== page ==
Product groups always work on a specific deal type, such as M&A or debt, across all different industries examples include: Mergers & Acquisitions Equity Capital Markets Debt Capital Markets Leveraged Finance Restructuring So if youre in the M&A group, youll always work on acquisitions of other companies across all industries Product groups get to know specific transactional models merger models or LBO models really well, but wont do much outside that and wont learn an industry in as much depth.

Industry Groups

With industry groups, by contrast, you work within one industry but on many different types of deals equity, debt, M&A, and so on. Examples include: Healthcare Natural Resources (Oil & Gas and Mining) Technology, Media & Telecommunications (TMT) Financial Institutions Group (FIG) Industrials Industry groups focus more on knowledge of the industry, what different companies are doing, and building operating models (3-statement models) for companies.

Source: Mergers and Inquisitions

Product and Coverage Landscape


TMT Consumer/Ret. Financial Sponsors Industrial Healthcare Financial Inst. Group Energy/Power Gaming Leisure

M&A

Leveraged Finance

Restructuring

Equity Capital Markets

Debt Capital Markets

Major Players that Recruit on Campus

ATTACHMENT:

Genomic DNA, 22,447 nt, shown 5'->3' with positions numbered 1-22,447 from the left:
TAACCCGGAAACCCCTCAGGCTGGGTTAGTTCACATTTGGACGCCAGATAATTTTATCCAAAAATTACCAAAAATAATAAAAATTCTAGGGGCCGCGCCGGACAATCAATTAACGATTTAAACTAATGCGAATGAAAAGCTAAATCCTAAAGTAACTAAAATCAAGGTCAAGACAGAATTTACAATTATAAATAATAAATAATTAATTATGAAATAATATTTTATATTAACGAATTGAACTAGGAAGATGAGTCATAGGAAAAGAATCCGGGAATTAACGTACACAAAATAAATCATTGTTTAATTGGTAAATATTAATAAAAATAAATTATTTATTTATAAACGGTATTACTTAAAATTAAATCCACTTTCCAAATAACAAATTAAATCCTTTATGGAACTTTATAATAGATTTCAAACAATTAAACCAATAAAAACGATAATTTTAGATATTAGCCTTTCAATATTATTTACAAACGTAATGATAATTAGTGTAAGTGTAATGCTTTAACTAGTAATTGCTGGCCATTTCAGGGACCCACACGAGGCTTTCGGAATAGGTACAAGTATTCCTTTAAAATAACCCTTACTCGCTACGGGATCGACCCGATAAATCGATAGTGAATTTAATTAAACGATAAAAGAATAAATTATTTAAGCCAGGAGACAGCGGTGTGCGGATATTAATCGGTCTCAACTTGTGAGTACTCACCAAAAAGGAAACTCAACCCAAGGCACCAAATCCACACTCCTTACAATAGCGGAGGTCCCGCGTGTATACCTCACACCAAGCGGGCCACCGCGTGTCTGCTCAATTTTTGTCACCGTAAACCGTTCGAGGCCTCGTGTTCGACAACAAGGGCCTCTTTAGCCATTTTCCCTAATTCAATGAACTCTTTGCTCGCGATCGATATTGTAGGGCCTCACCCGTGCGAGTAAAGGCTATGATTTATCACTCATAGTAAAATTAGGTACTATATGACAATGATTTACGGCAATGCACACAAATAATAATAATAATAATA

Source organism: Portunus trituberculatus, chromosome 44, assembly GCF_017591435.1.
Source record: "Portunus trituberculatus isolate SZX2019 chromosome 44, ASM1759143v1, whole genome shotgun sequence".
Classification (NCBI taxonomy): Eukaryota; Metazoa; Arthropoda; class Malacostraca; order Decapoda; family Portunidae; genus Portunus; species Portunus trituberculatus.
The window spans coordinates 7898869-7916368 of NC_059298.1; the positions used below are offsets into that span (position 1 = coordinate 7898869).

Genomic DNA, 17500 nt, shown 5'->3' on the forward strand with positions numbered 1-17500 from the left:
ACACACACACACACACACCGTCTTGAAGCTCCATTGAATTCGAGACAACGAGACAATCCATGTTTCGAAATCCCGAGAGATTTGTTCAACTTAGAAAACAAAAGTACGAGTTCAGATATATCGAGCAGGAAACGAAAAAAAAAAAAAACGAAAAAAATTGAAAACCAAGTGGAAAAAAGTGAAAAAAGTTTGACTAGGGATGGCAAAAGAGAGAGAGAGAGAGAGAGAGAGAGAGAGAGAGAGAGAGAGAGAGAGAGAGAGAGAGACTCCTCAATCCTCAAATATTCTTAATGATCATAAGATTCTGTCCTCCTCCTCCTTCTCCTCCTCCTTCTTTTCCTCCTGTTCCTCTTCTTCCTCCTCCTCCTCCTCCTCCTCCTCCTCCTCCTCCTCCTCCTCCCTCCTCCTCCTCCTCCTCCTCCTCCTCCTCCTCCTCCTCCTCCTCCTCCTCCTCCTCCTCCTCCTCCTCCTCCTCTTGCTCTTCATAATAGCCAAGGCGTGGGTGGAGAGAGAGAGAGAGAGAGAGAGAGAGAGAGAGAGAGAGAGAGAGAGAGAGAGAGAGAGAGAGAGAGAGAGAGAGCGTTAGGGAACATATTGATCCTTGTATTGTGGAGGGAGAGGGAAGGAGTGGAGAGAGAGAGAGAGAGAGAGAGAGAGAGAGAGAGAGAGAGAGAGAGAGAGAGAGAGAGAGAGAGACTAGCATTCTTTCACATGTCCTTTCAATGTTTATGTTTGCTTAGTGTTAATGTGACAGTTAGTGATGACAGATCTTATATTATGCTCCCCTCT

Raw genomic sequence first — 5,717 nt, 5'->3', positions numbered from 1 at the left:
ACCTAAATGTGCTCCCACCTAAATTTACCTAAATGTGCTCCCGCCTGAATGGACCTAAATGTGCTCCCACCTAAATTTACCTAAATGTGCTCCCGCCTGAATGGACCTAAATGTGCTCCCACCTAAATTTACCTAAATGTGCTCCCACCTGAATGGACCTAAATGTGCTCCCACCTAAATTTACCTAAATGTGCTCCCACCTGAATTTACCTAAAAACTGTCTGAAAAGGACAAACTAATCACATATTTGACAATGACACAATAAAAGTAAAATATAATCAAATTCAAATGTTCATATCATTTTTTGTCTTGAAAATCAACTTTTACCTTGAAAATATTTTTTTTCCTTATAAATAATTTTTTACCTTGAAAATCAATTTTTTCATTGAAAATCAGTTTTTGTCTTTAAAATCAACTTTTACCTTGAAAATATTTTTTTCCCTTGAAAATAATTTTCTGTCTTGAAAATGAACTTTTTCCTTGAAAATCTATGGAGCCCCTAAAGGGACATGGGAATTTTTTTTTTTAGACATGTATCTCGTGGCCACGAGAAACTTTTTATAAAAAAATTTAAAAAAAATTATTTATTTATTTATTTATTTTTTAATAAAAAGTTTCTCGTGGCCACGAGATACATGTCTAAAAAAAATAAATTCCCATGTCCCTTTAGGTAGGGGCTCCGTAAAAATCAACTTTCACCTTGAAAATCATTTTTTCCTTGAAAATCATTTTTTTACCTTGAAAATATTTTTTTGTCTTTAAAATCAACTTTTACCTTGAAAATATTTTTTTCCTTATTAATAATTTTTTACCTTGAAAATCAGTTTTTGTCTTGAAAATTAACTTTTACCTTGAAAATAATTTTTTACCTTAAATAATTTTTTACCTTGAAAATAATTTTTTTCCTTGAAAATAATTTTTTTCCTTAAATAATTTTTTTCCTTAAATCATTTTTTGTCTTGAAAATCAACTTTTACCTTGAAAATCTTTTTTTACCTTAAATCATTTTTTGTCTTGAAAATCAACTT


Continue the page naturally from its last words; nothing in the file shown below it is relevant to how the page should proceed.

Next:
Bulge Goldman Sachs Morgan Stanley Bank of America Merrill Lynch JP Morgan Deutsche Bank Credit Suisse Barclays Capital Citi UBS Middle Market RBC Wells Fargo Houilhan Lokey Jeffries Piper Jaffrey Boutique Lazard Moelis Demeter Group

Deal of the Week


Deal of the Week 3-5 minute overview of a recent deal
Buyer / Seller Revenue, EBITDA, Market Cap Deal Size Payment Method / Deal Structure Advising Banks Deal Rationale Market Reaction

Deal can be M&A, debt or equity offering, or other transaction Please send your ACT coaches your deal research the night before your assigned meeting

For Next Week


Continue working on 30-second pitch Continue refining your resume for IB Begin reading WSJ everyday Sign up for WSJ Deal Alerts Begin reading Vault Guide Read following fit questions from 400 IBD Questions and begin working through your answers. We will go through these next week

Sign up for Deal of the Week before you leave

Why Banking? Background / Personal Walk me through your resume Career switcher questions